Grade: A-

Round 4 (No. 102) – OF Andrew Pinckney, Alabama

Pinckney is older at 22 years old, but is a tooled-out outfield prospect who performed at a very high level in the best conference in college baseball. He's a big guy who makes hard contact, runs well, throws well and can play all three outfield positions. He also struck out 22 percent of the time as a college senior, which isn't great. This another profile the Nats historically love but rarely develop. Famously, Pinckney went 3-for-3 with a homer vs. Skenes this season. I think this was a pretty good pick taking a legit prospect who will sign for under slot and has a chance to be a big leaguer.

Grade: B+

Round 5 (No. 138) – SS Marcus Brown, Oklahoma State

Brown is a light-hitting, contact-oriented shortstop who should stay at the position but will have to hit more to avoid getting stuck in the upper minors. Ranked No. 199 in the composite ranking, this is a logical pick. Brown will likely sign at a discount despite having college eligibility left and has utility player upside in the majors. Shortstop is a black hole in the system behind CJ Abrams and Ildemaro Vargas – Vargas has been mentioned as a potential trade piece – so Brown fills a need.

Grade: B-

Rounds 6-10

Round 6 (No. 165): 2B Gavin Dugas, LSU

Round 7 (No. 195): C Ryan Snell, Lamar

Round 8 (No. 225): LHP Jared Simpson, Iowa

Round 9 (No. 255): RHP Thomas Schultz, Vanderbilt

Round 10 (No. 285): SS Phillip Glasser, Indiana

We're going to lump these five picks together as they serve a common purpose. They are all college seniors with no eligibility who already sigend for $20K each, saving over a million dollars and allowing the Nats to pay for Sykora. Dugas is potentially one worth watching as he was a big contributor to LSU's national championship and is Crews' best friend. He has some potential. I don't know much about the other four guys, and it seems likely they will be guys you gloss over in low-level Minor League box scores in future years. If the Nats actually get anything out of this group, it's an unexpected bonus.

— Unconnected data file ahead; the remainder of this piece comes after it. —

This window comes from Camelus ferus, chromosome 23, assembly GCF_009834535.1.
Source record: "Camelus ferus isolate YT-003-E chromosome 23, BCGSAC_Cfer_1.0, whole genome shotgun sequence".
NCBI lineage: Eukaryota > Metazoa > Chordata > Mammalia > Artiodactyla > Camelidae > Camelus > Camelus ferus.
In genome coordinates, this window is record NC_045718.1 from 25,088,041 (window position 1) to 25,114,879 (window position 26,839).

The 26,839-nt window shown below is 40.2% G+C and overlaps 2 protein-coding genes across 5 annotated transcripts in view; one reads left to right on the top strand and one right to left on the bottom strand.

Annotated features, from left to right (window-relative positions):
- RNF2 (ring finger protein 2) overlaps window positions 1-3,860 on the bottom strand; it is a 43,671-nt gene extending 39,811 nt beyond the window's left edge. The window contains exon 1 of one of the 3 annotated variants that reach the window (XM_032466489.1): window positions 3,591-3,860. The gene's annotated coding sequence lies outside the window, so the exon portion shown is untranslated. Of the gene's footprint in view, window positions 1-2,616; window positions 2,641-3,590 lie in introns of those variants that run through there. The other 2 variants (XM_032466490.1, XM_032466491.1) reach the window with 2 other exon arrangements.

Grade: C, for turning in the assignment on time and doing the minimum amount required

Rounds 11-20

Round 11 (No. 315): RHP Gavin Adams, Indian River State

Round 12 (No. 345): RHP Travis Sthele, Texas

Round 13 (No. 375): LHP Liam Sullivan, Georgia

Round 14 (No. 405): OF Elijah Nunez, TCU

Round 15 (No. 435): RHP Mikey Tepper, Liberty

Round 16 (No. 465): RHP Austin Amaral: Stetson

Round 17 (No. 495): RHP Merrick Baldo, Loyola Marymount

Round 18 (No. 525): C Nate Rombach, Dallis Baptist

Round 19 (No. 555): RHP James Ellwanger, Magnolia West High School (Texas)

Round 20 (No. 585): RHP Isaac Ayon, Oregon

Let's go over this group and address the elephant in the room. Anyone drafted on Day 3 can receive $150K without any of it counting toward the team's Draft pool. Only the amount over $150K counts. Adams, the 11th-round pick, is more a seventh-round talent you would have expected the Nats to sign for maybe $400K (250K toward the pool), but surprisingly Adams announced immediately that he would be fulfilling his commitment to Florida State. Something went wrong here. Adams was the very first pick of Day 3 and you'd think the Nats would have had a verbal agreement in place with this selection. The Nats have never failed to sign an 11th-round pick until now and a JUCO pitcher in Round 11 historically signs in almost every instance. To waste the pick is probably not meaningful to the future of the Nationals, but also does not paint a great picture and reeks of miscommunication. It's also possible a deal was in place and Adams got increased NIL money from FSU. Even so, it's up to the agent to not allow a player to go back on their word with a Major League team.